Published: 21 May 2021
Our objective was to better understand the genetic bases of dilated cardiomyopathy (DCM), a leading cause of systolic heart failure.
We conducted the largest genome-wide association study performed so far in DCM, with 2719 cases and 4440 controls in the discovery population. We identified and replicated two new DCM-associated loci on chromosome 3p25.1 [lead single-nucleotide polymorphism (SNP) rs62232870, P = 8.7 × 10−11 and 7.7 × 10−4 in the discovery and replication steps, respectively] and chromosome 22q11.23 (lead SNP rs7284877, P = 3.3 × 10−8 and 1.4 × 10−3 in the discovery and replication steps, respectively), while confirming two previously identified DCM loci on chromosomes 10 and 1, BAG3 and HSPB7. A genetic risk score constructed from the number of risk alleles at these four DCM loci revealed a 3-fold increased risk of DCM for individuals with 8 risk alleles compared to individuals with 5 risk alleles (median of the referral population). In silico annotation and functional 4C-sequencing analyses on iPSC-derived cardiomyocytes identify SLC6A6 as the most likely DCM gene at the 3p25.1 locus. This gene encodes a taurine transporter whose involvement in myocardial dysfunction and DCM is supported by numerous observations in humans and animals. At the 22q11.23 locus, in silico and data mining annotations, and to a lesser extent functional analysis, strongly suggest SMARCB1 as the candidate culprit gene.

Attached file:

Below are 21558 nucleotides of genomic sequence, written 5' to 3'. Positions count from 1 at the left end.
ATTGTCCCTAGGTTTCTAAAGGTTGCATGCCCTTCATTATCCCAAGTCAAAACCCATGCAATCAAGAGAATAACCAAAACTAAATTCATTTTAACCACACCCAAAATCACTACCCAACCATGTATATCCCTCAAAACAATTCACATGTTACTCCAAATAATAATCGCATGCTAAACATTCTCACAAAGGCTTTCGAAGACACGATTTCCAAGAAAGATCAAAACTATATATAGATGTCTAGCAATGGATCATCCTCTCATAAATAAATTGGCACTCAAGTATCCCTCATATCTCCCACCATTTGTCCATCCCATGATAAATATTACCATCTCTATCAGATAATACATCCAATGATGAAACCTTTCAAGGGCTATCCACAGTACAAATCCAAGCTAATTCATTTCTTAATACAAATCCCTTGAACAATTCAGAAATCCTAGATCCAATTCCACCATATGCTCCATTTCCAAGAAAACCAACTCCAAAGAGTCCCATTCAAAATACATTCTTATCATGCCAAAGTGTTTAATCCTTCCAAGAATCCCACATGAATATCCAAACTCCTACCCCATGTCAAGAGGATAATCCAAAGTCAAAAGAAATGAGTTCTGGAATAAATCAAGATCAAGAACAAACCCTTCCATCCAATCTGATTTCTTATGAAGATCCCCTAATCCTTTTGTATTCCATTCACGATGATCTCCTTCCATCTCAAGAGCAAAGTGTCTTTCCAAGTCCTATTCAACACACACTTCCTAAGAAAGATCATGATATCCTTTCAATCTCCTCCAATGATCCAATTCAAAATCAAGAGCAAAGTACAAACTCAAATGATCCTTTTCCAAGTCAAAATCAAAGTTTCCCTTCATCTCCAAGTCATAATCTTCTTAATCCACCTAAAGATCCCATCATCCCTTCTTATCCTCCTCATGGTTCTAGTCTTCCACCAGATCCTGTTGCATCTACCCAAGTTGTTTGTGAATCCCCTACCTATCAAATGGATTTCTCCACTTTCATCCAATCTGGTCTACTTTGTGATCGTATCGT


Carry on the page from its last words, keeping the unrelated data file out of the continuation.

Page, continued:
This study provides a better understanding of the genetic architecture of DCM and sheds light on novel biological pathways underlying heart failure.
Full Access Link: European Heart Journal